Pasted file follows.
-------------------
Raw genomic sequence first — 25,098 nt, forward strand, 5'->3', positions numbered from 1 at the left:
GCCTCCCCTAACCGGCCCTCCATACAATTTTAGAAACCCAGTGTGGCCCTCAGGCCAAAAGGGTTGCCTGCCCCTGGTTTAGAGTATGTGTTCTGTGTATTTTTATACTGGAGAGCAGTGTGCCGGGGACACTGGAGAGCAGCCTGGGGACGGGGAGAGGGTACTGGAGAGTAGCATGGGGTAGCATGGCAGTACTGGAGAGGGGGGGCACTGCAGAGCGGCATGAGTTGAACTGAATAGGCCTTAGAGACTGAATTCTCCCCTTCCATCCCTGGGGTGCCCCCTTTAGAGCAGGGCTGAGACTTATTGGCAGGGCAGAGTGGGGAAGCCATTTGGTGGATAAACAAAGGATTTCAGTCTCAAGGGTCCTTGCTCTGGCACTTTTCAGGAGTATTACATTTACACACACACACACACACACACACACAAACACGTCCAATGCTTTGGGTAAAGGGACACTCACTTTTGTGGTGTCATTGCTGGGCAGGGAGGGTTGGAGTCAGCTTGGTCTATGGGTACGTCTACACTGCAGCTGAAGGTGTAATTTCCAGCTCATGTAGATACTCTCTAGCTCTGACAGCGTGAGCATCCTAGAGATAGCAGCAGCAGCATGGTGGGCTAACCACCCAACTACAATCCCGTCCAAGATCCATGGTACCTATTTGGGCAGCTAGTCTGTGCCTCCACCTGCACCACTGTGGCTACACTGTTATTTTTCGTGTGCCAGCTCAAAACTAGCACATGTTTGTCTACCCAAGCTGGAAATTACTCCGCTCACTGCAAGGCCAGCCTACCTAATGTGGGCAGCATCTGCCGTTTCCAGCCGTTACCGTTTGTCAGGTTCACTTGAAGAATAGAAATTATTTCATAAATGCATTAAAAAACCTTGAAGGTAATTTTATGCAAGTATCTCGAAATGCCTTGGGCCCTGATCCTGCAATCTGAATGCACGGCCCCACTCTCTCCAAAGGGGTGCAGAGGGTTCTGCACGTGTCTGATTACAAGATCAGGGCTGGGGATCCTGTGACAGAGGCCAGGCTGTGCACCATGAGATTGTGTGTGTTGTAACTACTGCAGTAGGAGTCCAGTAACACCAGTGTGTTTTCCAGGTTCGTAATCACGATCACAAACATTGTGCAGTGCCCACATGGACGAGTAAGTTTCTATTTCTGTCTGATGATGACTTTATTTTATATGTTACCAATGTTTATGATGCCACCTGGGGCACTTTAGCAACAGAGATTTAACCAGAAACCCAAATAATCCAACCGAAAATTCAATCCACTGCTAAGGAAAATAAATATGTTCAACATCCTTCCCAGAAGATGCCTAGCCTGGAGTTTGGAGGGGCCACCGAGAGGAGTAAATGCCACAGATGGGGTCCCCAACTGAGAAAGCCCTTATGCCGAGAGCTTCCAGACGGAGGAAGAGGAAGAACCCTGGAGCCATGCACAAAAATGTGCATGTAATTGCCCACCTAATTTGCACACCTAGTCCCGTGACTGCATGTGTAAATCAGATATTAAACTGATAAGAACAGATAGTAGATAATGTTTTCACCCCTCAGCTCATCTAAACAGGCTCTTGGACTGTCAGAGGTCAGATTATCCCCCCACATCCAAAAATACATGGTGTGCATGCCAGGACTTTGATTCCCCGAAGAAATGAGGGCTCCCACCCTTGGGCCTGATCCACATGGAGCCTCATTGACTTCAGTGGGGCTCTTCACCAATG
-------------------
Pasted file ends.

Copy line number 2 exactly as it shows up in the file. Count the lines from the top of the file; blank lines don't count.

GCCTCCCCTAACCGGCCCTCCATACAATTTTAGAAACCCAGTGTGGCCCTCAGGCCAAAAGGGTTGCCTGCCCCTGGTTTAGAGTATGTGTTCTGTGTATTTTTATACTGGAGAGCAGTGTGCCGGGGACACTGGAGAGCAGCCTGGGGACGGGGAGAGGGTACTGGAGAGTAGCATGGGGTAGCATGGCAGTACTGGAGAGGGGGGGCACTGCAGAGCGGCATGAGTTGAACTGAATAGGCCTTAGAGACTGAATTCTCCCCTTCCATCCCTGGGGTGCCCCCTTTAGAGCAGGGCTGAGACTTATTGGCAGGGCAGAGTGGGGAAGCCATTTGGTGGATAAACAAAGGATTTCAGTCTCAAGGGTCCTTGCTCTGGCACTTTTCAGGAGTATTACATTTACACACACACACACACACACACACACAAACACGTCCAATGCTTTGGGTAAAGGGACACTCACTTTTGTGGTGTCATTGCTGGGCAGGGAGGGTTGGAGTCAGCTTGGTCTATGGGTACGTCTACACTGCAGCTGAAGGTGTAATTTCCAGCTCATGTAGATACTCTCTAGCTCTGACAGCGTGAGCATCCTAGAGATAGCAGCAGCAGCATGGTGGGCTAACCACCCAACTACAATCCCGTCCAAGATCCATGGTACCTATTTGGGCAGCTAGTCTGTGCCTCCACCTGCACCACTGTGGCTACACTGTTATTTTTCGTGTGCCAGCTCAAAACTAGCACATGTTTGTCTACCCAAGCTGGAAATTACTCCGCTCACTGCAAGGCCAGCCTACCTAATGTGGGCAGCATCTGCCGTTTCCAGCCGTTACCGTTTGTCAGGTTCACTTGAAGAATAGAAATTATTTCATAAATGCATTAAAAAACCTTGAAGGTAATTTTATGCAAGTATCTCGAAATGCCTTGGGCCCTGATCCTGCAATCTGAATGCACGGCCCCACTCTCTCCAAAGGGGTGCAGAGGGTTCTGCACGTGTCTGATTACAAGATCAGGGCTGGGGATCCTGTGACAGAGGCCAGGCTGTGCACCATGAGATTGTGTGTGTTGTAACTACTGCAGTAGGAGTCCAGTAACACCAGTGTGTTTTCCAGGTTCGTAATCACGATCACAAACATTGTGCAGTGCCCACATGGACGAGTAAGTTTCTATTTCTGTCTGATGATGACTTTATTTTATATGTTACCAATGTTTATGATGCCACCTGGGGCACTTTAGCAACAGAGATTTAACCAGAAACCCAAATAATCCAACCGAAAATTCAATCCACTGCTAAGGAAAATAAATATGTTCAACATCCTTCCCAGAAGATGCCTAGCCTGGAGTTTGGAGGGGCCACCGAGAGGAGTAAATGCCACAGATGGGGTCCCCAACTGAGAAAGCCCTTATGCCGAGAGCTTCCAGACGGAGGAAGAGGAAGAACCCTGGAGCCATGCACAAAAATGTGCATGTAATTGCCCACCTAATTTGCACACCTAGTCCCGTGACTGCATGTGTAAATCAGATATTAAACTGATAAGAACAGATAGTAGATAATGTTTTCACCCCTCAGCTCATCTAAACAGGCTCTTGGACTGTCAGAGGTCAGATTATCCCCCCACATCCAAAAATACATGGTGTGCATGCCAGGACTTTGATTCCCCGAAGAAATGAGGGCTCCCACCCTTGGGCCTGATCCACATGGAGCCTCATTGACTTCAGTGGGGCTCTTCACCAATG